Postby Tune In 2 » Fri Sep 07, 2018 4:04 pm

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Re: No don't legalise it

Postby itsmeagain » Sat Sep 08, 2018 6:45 pm

jb welda wrote:>I work with people whose brains have been mashed permanently by cannabis.

and they get better performance evaluations and more regular raises in pay than you do?

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jb

Do they?
Good to hear.
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Re: No don't legalise it

Postby Ranking Glasses » Thu Sep 13, 2018 6:49 am

Race - an interesting angle: https://www.youtube.com/watch?v=f3rfm0_BDJQ
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Re: No don't legalise it

Postby drwatts53 » Sat Sep 15, 2018 9:33 am

I've just come across an old obituary of Prince Jazzbo which said that he died of lung cancer at the age of 62 - the same as Justin Hines, who also had lung cancer. This reminded me of Keith Hudson, who died of lung cancer at a frighteningly young age (37 or 38). I was shocked recently to learn from a Steve Barrow post on Facebook that he has less than 50% lung capacity these days - presumably because of earlier smoking.

Which leads me to wonder: how many reggae people have died prematurely from smoking-related diseases, specifically lung cancer?
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Re: No don't legalise it

Postby Ranking Glasses » Sat Sep 15, 2018 4:45 pm

Interesting but was their lung cancer due to weed alone, cigarettes or weed mixed with tobacco?
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Re: No don't legalise it

Postby jb welda » Sat Sep 15, 2018 5:12 pm

My bet would be that it had nothing to do with cannabis and everything to do with tobacco. I was astounded (perhaps appalled would be a better word) to find that those big spliffs you see dreads smoking (in England more than Jamaica) were 95% tobacco with just a little low grade weed mixed in instead of the 100% strong herb I imagined they were. As far as I know, Steve Barrow doesn't even smoke herb, he declined when I offered him some when I visited him a few years ago, I don't think he even took any for later, so I am pretty sure it was the tobacco that was giving him lung problems.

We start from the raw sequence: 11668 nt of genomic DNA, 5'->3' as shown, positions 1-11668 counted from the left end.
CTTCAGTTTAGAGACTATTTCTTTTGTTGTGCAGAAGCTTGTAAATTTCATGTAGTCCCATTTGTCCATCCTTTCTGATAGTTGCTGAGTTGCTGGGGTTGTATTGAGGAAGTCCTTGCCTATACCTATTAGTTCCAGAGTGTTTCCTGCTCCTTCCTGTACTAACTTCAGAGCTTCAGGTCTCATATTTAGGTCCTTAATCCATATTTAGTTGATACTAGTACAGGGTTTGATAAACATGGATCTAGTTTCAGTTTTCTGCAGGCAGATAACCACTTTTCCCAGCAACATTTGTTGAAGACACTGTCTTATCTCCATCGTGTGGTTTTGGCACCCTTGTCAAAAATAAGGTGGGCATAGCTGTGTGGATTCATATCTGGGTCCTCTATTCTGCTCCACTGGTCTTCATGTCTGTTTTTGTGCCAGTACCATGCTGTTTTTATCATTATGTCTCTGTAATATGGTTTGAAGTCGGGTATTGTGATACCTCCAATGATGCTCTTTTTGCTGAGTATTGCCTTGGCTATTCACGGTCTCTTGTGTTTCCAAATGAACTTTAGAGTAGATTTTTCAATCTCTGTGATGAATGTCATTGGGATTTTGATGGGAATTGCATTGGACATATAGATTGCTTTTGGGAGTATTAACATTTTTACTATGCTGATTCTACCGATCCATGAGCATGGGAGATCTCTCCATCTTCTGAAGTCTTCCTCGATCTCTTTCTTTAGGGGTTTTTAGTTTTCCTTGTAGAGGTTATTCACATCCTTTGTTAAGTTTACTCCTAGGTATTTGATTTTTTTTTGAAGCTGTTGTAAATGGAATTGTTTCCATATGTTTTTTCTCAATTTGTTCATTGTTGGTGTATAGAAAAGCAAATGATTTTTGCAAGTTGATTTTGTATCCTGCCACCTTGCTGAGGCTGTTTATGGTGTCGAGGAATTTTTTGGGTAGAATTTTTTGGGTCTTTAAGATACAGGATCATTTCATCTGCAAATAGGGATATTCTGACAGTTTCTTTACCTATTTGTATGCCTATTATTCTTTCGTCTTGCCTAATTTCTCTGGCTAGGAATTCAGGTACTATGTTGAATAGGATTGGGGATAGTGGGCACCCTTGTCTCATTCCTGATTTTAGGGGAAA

Of course this is all a laymans view

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Re: No don't legalise it

Postby Ranking Glasses » Sat Sep 15, 2018 9:34 pm

People couldn't afford to smoke pure weed so they mixed it with tobacco.
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Re: No don't legalise it

Postby jb welda » Sat Sep 15, 2018 9:41 pm

And that is where the problem begins. Inhaling tobacco like one normally does with herb is not recommended on the short term much less the long. So I am guessing maybe that has something to do with some of them passing from the lung cancer. But the truth is, in most urban areas, the air itself is poison and one can pretty much expect it will affect one somehow, at some point.

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Re: No don't legalise it

Postby Novice » Sun Sep 16, 2018 12:43 am

Inhaling tobacco like weed is not recommended is a bit of an understatement. I highly doubt even the heaviest of tobacco smokers would not have a difficult if not impossible time inhaling tobacco like weed, at least not the tobacco found in your average name brand cigarette and not for any extended period of time. I was in a friend's dorm room back when and out of boredom waiting to go out one of my friends took a hit of tobacco from a small bong and would have regretted it instantly but he had to wait for the minute and a half to two minute coughing fit he had to endure first before he could even think of never doing it again.

95% tobacco to 5% weed begs the question, why bother with the weed and the whole charade to begin with. Might as well just get out a pipe and monocle and make like the colonizers as opposed to the colonized!

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Re: No don't legalise it

Postby itsmeagain » Fri Oct 19, 2018 2:31 pm

Cannabis smells foul doesn't it people?
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Re: No don't legalise it

Postby jb welda » Sun Oct 21, 2018 5:29 am

I guess that would be a matter of opinion.

My opinion: its one of my favorite smells on earth. They should bottle it and sell it, and i am sure someone somewhere does.

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Re: No don't legalise it

Postby Ranking Glasses » Sun Oct 21, 2018 3:50 pm

A bit like the smell of fish? :wink:
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Re: No don't legalise it

Postby itsmeagain » Sun Oct 21, 2018 4:34 pm

Many's the time I've been surrounded by the smells of both fish and cannabis, at carnivals in different places.